Anti-Catholic petitions were presented to Parliament by several Protestant Dissenting groups in 1827 and 1828, and they and the archdeacon and clergy petitioned again in 1829, when Kemp and Shelley opposed the Wellington ministry’s emancipation bill.14 The Protestant Dissenters forwarded a petition to the Commons for repeal of the Test Acts, 21 Feb. 1828.15 A petition from owners and occupiers of neighbouring land against any reduction of agricultural protection was sent to the Commons, 22 Apr. 1828.16 The inhabitants petitioned the Lords for the abolition of slavery, 22 Feb., and both Houses for mitigation of the severity of the criminal law, 28 Mar., 2 Apr. 1830.17 Memories of Kempite ‘treachery’ cast a shadow over the general election that summer, when Donovan fulfilled his pledge to offer again. This time he made no friendly overtures towards Kemp, and he claimed to have secured the exclusive support of the ‘Bundle of Sticks’. The Blue Club had meantime been dissolved by its leaders, Hoper and one Harrison, as they were fearful (according to a radical newspaper) of power falling into the hands of opulent tradesmen, ‘to the annihilation of all magisterial and aristocratic influence’. It was reported that Lady Shelley, who ‘looks to the baronet’s borough interest’, was busy appeasing former club members. Kemp remained aloof throughout the campaign, issuing lofty proclamations of ‘independence’, and despite press speculation that his support of the beer bill might be damaging, his position was generally considered to be safe. Donovan and Shelley (who reputedly spent £2,000 a year in Lewes) had both begun canvassing before the death of the king, paying particular attention to new electors. Shelley, whose fondness for horse racing and alleged neglect of his parliamentary duties was again the main theme of Donovan’s speeches, defended his record at a meeting at the Star, where he maintained that he belonged to no party but did ‘look up to the duke of Wellington’; Shiffner was present to lend support. The Shelleyites characterized Donovan as a rabble rouser, who had ‘attempted to disunite man from master and wife from husband’, a reference to a speech in which he had deplored the ‘stern salic law’ which deprived women of the franchise, but urged them to use their influence with men. Rumours of a coalition between Kemp and Shelley persisted, and it was claimed that 60 of the latter’s supporters had pledged to give him plumpers, ‘in the event ... of Mr. Kemp’s displaying any trickery’ Kemp and Shelley successfully applied for two polling booths to be used, but their request for the appointment of an assessor to rule on doubtful votes was turned down by the constables, who recorded their ‘disapprobation of the language of intimidation contained in ... Shelley’s letter reflecting on the integrity of our motives’. The constables also determined not to reject voters rated to the poor under the wrong names, as had been done in 1826. Shelley was nominated as usual by Hoper and Hick, Kemp by Blackman and George Adams, and Donovan by Frederick Lee and Henry Brown; both sitting Members struggled to gain a hearing. The show of hands was ‘greatly in favour’ of Kemp and Donovan, but Shelley’s friends demanded a poll. At the end of the first day Kemp was ahead with 199 votes, but Donovan again made an impressive start, leading Shelley by 169 to 153. However, a heavy poll on the second day rapidly turned the election round, and Donovan resigned the contest.18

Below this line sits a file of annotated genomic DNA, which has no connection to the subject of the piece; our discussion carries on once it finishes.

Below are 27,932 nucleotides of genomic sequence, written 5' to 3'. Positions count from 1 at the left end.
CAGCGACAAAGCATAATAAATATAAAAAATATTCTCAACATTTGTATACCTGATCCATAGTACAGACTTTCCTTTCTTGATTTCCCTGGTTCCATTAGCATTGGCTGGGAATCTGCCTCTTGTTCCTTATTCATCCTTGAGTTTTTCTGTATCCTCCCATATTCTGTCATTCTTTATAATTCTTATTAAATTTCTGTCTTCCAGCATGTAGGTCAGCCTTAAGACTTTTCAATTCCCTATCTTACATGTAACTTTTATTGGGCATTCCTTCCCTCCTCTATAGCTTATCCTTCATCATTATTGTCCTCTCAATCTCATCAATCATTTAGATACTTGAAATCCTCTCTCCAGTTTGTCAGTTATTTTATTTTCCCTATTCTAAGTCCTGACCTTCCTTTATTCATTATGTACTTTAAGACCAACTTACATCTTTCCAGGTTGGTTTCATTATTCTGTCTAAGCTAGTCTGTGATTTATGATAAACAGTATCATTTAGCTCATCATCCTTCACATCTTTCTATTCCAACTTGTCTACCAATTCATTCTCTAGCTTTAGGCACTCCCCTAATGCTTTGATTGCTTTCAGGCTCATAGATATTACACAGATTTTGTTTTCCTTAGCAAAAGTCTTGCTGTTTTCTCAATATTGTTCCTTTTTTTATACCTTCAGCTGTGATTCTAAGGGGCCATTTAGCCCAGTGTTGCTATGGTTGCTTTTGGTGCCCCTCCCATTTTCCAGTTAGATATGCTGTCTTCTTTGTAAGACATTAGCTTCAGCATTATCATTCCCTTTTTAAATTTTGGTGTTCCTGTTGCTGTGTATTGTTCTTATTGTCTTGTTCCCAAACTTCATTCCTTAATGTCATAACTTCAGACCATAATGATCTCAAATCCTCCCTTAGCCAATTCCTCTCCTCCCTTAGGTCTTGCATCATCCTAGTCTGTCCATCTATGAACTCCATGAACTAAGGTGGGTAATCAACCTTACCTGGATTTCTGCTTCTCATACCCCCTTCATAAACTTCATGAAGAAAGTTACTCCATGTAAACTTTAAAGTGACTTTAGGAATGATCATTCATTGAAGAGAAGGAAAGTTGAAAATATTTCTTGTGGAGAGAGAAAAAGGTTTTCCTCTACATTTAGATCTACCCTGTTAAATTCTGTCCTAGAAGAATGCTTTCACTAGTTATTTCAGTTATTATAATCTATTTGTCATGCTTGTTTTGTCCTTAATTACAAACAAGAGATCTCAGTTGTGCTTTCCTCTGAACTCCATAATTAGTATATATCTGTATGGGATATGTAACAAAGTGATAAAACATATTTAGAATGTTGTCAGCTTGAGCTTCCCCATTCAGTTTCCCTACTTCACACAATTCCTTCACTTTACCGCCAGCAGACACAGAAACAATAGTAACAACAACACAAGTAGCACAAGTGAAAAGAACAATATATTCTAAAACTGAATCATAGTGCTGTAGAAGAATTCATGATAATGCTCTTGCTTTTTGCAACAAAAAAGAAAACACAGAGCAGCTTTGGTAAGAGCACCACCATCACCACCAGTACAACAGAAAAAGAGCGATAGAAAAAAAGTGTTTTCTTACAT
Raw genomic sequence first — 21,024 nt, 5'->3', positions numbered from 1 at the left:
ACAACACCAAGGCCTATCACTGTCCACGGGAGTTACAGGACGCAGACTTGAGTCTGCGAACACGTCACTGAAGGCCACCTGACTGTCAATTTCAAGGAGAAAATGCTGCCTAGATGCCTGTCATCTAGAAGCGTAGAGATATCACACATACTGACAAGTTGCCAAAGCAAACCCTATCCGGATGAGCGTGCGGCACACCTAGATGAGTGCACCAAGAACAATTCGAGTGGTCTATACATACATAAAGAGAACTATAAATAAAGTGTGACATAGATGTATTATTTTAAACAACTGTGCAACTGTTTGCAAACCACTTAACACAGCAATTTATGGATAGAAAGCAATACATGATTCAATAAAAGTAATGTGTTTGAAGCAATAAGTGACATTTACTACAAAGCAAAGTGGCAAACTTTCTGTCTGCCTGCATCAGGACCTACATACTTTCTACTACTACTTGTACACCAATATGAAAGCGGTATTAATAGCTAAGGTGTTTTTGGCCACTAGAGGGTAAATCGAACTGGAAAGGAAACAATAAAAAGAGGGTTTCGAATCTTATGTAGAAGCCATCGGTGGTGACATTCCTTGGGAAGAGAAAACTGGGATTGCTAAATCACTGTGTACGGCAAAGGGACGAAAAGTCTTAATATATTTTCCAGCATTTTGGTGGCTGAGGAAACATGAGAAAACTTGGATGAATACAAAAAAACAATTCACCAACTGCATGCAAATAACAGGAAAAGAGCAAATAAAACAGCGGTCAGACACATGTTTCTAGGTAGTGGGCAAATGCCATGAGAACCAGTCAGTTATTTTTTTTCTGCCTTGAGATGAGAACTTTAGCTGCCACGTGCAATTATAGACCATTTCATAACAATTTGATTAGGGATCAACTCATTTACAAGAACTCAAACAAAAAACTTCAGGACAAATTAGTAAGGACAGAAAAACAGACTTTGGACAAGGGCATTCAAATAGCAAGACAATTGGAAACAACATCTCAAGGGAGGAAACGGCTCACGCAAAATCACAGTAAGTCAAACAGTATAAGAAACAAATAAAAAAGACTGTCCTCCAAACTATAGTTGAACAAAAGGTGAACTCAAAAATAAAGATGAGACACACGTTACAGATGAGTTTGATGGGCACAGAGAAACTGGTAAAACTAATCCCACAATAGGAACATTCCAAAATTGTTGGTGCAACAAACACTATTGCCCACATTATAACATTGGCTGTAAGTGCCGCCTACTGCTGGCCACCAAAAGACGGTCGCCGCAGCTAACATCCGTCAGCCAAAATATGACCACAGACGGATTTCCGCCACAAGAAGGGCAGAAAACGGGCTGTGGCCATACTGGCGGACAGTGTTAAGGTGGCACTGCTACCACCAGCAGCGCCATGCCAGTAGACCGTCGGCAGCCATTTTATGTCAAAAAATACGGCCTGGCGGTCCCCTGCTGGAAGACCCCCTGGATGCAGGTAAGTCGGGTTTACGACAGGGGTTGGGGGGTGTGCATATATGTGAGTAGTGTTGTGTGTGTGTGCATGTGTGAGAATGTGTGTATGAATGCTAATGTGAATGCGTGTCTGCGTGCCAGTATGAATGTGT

Of the 619 who polled (48 ‘legal votes’ were unpolled), 77 per cent cast a vote for Kemp, 60 for Shelley and 44 for Donovan. Kemp secured only 11 plumpers, but Shelley had 42 (11 per cent of his total) and Donovan 74 (27). Kemp and Shelley shared 293 split votes (61 and 80 per cent of their respective totals), Kemp and Donovan received 170 (36 and 62), and Shelley and Donovan 29 (eight and 11). New voters, who formed more than a third of the electorate, accounted for a disproportionately large number of the plumpers for Shelley and Donovan. There had also been a significant degree of switching: of 380 who voted in 1826 and 1830, a quarter altered their votes, from which Shelley derived a net gain of 23 and Donovan a net loss of ten; Kemp experienced a net loss of 51, which perhaps reflects the measure of distrust felt towards him on both sides. It would appear that Shelley had learned from the previous election and applied a more rigorous canvass, whereas a lengthier acquaintance with Donovan had failed to endear him to Lewes voters. The antiquarian Gideon Mantell (a non-voter in 1826) may have voiced the opinion of many when he wrote at the close of the poll: